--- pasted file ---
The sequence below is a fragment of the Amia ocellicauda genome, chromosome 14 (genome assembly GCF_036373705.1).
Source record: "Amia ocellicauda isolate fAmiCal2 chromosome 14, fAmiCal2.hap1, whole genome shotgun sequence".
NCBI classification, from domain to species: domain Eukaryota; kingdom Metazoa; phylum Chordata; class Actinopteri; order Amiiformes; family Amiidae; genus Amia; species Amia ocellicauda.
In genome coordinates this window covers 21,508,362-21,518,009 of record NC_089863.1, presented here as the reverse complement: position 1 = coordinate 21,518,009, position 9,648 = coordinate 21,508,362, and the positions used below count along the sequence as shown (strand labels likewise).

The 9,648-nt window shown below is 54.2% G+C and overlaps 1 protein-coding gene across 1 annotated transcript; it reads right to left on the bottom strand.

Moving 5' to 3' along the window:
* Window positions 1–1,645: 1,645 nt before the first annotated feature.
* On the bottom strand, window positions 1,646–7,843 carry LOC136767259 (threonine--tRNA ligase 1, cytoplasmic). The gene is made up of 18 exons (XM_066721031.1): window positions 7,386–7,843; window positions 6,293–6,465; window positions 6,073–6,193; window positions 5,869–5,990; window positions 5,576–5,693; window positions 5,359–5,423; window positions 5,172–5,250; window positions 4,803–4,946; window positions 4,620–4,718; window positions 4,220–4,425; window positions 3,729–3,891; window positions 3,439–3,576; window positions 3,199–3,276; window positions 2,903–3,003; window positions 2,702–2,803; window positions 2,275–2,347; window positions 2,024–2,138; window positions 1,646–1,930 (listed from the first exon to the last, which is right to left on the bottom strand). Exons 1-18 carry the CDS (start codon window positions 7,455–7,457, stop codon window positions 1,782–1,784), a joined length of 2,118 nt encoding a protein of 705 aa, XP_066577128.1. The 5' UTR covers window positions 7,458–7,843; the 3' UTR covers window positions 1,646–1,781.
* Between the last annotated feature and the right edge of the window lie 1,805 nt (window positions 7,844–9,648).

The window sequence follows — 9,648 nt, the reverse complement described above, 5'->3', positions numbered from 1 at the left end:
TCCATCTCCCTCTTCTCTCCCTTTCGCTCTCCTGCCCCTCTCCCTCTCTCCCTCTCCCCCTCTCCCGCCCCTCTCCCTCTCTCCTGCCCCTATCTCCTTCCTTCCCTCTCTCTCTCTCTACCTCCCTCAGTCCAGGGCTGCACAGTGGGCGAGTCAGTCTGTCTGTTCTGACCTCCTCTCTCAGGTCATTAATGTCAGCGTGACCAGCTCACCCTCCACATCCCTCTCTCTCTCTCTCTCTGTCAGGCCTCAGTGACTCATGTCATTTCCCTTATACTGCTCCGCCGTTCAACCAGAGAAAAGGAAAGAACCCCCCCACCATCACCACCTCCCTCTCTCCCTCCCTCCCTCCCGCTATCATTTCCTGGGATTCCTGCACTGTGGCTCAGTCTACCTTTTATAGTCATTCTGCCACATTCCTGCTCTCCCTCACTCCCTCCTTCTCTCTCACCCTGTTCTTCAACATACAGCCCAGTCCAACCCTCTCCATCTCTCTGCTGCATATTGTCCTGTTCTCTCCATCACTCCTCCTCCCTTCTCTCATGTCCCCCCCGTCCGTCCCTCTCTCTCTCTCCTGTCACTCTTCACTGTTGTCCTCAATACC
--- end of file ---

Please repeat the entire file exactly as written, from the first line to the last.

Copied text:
The sequence below is a fragment of the Amia ocellicauda genome, chromosome 14 (genome assembly GCF_036373705.1).
Source record: "Amia ocellicauda isolate fAmiCal2 chromosome 14, fAmiCal2.hap1, whole genome shotgun sequence".
NCBI classification, from domain to species: domain Eukaryota; kingdom Metazoa; phylum Chordata; class Actinopteri; order Amiiformes; family Amiidae; genus Amia; species Amia ocellicauda.
In genome coordinates this window covers 21,508,362-21,518,009 of record NC_089863.1, presented here as the reverse complement: position 1 = coordinate 21,518,009, position 9,648 = coordinate 21,508,362, and the positions used below count along the sequence as shown (strand labels likewise).

The 9,648-nt window shown below is 54.2% G+C and overlaps 1 protein-coding gene across 1 annotated transcript; it reads right to left on the bottom strand.

Moving 5' to 3' along the window:
* Window positions 1–1,645: 1,645 nt before the first annotated feature.
* On the bottom strand, window positions 1,646–7,843 carry LOC136767259 (threonine--tRNA ligase 1, cytoplasmic). The gene is made up of 18 exons (XM_066721031.1): window positions 7,386–7,843; window positions 6,293–6,465; window positions 6,073–6,193; window positions 5,869–5,990; window positions 5,576–5,693; window positions 5,359–5,423; window positions 5,172–5,250; window positions 4,803–4,946; window positions 4,620–4,718; window positions 4,220–4,425; window positions 3,729–3,891; window positions 3,439–3,576; window positions 3,199–3,276; window positions 2,903–3,003; window positions 2,702–2,803; window positions 2,275–2,347; window positions 2,024–2,138; window positions 1,646–1,930 (listed from the first exon to the last, which is right to left on the bottom strand). Exons 1-18 carry the CDS (start codon window positions 7,455–7,457, stop codon window positions 1,782–1,784), a joined length of 2,118 nt encoding a protein of 705 aa, XP_066577128.1. The 5' UTR covers window positions 7,458–7,843; the 3' UTR covers window positions 1,646–1,781.
* Between the last annotated feature and the right edge of the window lie 1,805 nt (window positions 7,844–9,648).

The window sequence follows — 9,648 nt, the reverse complement described above, 5'->3', positions numbered from 1 at the left end:
TCCATCTCCCTCTTCTCTCCCTTTCGCTCTCCTGCCCCTCTCCCTCTCTCCCTCTCCCCCTCTCCCGCCCCTCTCCCTCTCTCCTGCCCCTATCTCCTTCCTTCCCTCTCTCTCTCTCTACCTCCCTCAGTCCAGGGCTGCACAGTGGGCGAGTCAGTCTGTCTGTTCTGACCTCCTCTCTCAGGTCATTAATGTCAGCGTGACCAGCTCACCCTCCACATCCCTCTCTCTCTCTCTCTCTGTCAGGCCTCAGTGACTCATGTCATTTCCCTTATACTGCTCCGCCGTTCAACCAGAGAAAAGGAAAGAACCCCCCCACCATCACCACCTCCCTCTCTCCCTCCCTCCCTCCCGCTATCATTTCCTGGGATTCCTGCACTGTGGCTCAGTCTACCTTTTATAGTCATTCTGCCACATTCCTGCTCTCCCTCACTCCCTCCTTCTCTCTCACCCTGTTCTTCAACATACAGCCCAGTCCAACCCTCTCCATCTCTCTGCTGCATATTGTCCTGTTCTCTCCATCACTCCTCCTCCCTTCTCTCATGTCCCCCCCGTCCGTCCCTCTCTCTCTCTCCTGTCACTCTTCACTGTTGTCCTCAATACC